David R. Kotok co-founded Cumberland Advisors in 1973 and has been its Chief Investment Officer since inception. He holds a B.S. in Economics from The Wharton School of the University of Pennsylvania, an M.S. in Organizational Dynamics from The School of Arts and Sciences at the University of Pennsylvania, and a Masters in Philosophy from the University of Pennsylvania. Mr. Kotok’s articles and financial market commentary have appeared in The New York Times, The Wall Street Journal, Barron’s, and other publications. He is a frequent contributor to CNBC programs. Mr. Kotok is also a member of the National Business Economics Issues Council (NBEIC), the National Association for Business Economics (NABE), the Philadelphia Council for Business Economics (PCBE), and the Philadelphia Financial Economists Group (PFEG).

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What were formerly viewed as wild currency fluctuations are becoming more accepted in this post-Lehman failure period of the global financial crisis. Lately the strength has been in the yen. Many ask why?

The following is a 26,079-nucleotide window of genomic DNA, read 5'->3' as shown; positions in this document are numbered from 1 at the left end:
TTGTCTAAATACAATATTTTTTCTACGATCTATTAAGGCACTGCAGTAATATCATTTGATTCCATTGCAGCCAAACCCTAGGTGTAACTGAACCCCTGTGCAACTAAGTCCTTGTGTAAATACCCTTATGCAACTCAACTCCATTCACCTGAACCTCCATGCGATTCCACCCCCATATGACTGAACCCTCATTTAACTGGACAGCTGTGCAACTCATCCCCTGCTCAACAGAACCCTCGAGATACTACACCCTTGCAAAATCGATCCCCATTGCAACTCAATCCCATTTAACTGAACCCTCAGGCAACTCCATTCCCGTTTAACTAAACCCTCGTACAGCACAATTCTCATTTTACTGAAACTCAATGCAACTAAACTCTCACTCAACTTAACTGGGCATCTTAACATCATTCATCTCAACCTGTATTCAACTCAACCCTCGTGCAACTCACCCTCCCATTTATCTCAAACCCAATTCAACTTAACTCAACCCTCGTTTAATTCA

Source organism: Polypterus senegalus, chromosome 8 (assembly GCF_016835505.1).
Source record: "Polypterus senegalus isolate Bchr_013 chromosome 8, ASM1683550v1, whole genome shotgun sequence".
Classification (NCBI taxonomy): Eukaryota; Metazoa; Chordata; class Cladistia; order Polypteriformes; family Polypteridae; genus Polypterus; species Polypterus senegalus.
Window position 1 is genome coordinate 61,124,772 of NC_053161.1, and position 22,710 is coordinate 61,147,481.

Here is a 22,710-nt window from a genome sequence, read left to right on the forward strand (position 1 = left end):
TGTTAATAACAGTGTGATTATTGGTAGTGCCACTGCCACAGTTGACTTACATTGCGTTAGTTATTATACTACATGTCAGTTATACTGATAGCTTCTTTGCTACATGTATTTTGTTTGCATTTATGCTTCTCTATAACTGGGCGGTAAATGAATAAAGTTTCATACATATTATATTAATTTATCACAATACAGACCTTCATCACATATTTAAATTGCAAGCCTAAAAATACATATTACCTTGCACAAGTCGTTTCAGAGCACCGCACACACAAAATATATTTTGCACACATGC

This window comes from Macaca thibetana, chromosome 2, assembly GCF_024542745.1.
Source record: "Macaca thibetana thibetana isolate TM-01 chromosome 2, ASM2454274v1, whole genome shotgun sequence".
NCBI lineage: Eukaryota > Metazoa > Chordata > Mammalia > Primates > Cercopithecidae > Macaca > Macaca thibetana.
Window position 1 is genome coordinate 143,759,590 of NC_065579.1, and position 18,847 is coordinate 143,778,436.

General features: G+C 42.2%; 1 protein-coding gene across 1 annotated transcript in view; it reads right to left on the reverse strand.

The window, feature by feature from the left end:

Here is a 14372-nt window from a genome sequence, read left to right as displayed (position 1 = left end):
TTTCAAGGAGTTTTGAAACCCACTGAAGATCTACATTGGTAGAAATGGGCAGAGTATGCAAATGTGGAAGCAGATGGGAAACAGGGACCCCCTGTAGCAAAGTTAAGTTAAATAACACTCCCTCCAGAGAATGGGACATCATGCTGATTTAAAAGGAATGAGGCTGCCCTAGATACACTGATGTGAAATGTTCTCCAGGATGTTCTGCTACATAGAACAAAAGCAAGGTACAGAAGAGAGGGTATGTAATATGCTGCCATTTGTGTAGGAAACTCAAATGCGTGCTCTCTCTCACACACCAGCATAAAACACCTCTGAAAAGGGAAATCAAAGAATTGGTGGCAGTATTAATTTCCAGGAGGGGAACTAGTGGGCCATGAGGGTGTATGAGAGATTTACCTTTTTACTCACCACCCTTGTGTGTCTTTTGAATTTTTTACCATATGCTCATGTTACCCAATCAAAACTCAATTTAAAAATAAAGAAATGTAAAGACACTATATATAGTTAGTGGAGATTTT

We know that the economic situation in Japan is weak and the outlook is poor. We know that the Japanese exporters need a weaker yen not a stronger yen to help their business models. And we know that Japan has been mired in a deflationary recession for over a decade and the outlook for substantive reforms which would enable it to exit this quagmire seems to be elusive.

So why the yen and what will happen next?